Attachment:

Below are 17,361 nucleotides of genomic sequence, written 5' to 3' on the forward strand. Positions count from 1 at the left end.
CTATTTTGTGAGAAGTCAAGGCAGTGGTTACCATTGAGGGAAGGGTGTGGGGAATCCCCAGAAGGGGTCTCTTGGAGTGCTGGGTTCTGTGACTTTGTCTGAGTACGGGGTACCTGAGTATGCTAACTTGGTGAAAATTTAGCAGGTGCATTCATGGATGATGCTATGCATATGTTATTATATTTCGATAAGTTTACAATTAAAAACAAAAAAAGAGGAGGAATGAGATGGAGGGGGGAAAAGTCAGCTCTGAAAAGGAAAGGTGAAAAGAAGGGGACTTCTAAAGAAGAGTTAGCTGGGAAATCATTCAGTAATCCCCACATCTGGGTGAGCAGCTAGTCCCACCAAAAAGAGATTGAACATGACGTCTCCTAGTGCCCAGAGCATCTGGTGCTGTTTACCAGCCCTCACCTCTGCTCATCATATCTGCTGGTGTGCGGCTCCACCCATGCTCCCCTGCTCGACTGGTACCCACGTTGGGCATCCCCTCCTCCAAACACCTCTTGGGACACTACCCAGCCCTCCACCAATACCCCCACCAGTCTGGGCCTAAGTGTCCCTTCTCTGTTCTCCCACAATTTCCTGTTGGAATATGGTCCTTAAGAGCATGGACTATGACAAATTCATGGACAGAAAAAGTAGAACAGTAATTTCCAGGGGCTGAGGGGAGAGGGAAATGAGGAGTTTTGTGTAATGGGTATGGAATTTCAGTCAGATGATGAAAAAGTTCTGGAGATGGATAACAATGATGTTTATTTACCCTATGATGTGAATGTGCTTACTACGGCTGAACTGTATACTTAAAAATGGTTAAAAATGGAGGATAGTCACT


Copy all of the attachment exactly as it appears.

Below are 17,361 nucleotides of genomic sequence, written 5' to 3' on the forward strand. Positions count from 1 at the left end.
CTATTTTGTGAGAAGTCAAGGCAGTGGTTACCATTGAGGGAAGGGTGTGGGGAATCCCCAGAAGGGGTCTCTTGGAGTGCTGGGTTCTGTGACTTTGTCTGAGTACGGGGTACCTGAGTATGCTAACTTGGTGAAAATTTAGCAGGTGCATTCATGGATGATGCTATGCATATGTTATTATATTTCGATAAGTTTACAATTAAAAACAAAAAAAGAGGAGGAATGAGATGGAGGGGGGAAAAGTCAGCTCTGAAAAGGAAAGGTGAAAAGAAGGGGACTTCTAAAGAAGAGTTAGCTGGGAAATCATTCAGTAATCCCCACATCTGGGTGAGCAGCTAGTCCCACCAAAAAGAGATTGAACATGACGTCTCCTAGTGCCCAGAGCATCTGGTGCTGTTTACCAGCCCTCACCTCTGCTCATCATATCTGCTGGTGTGCGGCTCCACCCATGCTCCCCTGCTCGACTGGTACCCACGTTGGGCATCCCCTCCTCCAAACACCTCTTGGGACACTACCCAGCCCTCCACCAATACCCCCACCAGTCTGGGCCTAAGTGTCCCTTCTCTGTTCTCCCACAATTTCCTGTTGGAATATGGTCCTTAAGAGCATGGACTATGACAAATTCATGGACAGAAAAAGTAGAACAGTAATTTCCAGGGGCTGAGGGGAGAGGGAAATGAGGAGTTTTGTGTAATGGGTATGGAATTTCAGTCAGATGATGAAAAAGTTCTGGAGATGGATAACAATGATGTTTATTTACCCTATGATGTGAATGTGCTTACTACGGCTGAACTGTATACTTAAAAATGGTTAAAAATGGAGGATAGTCACT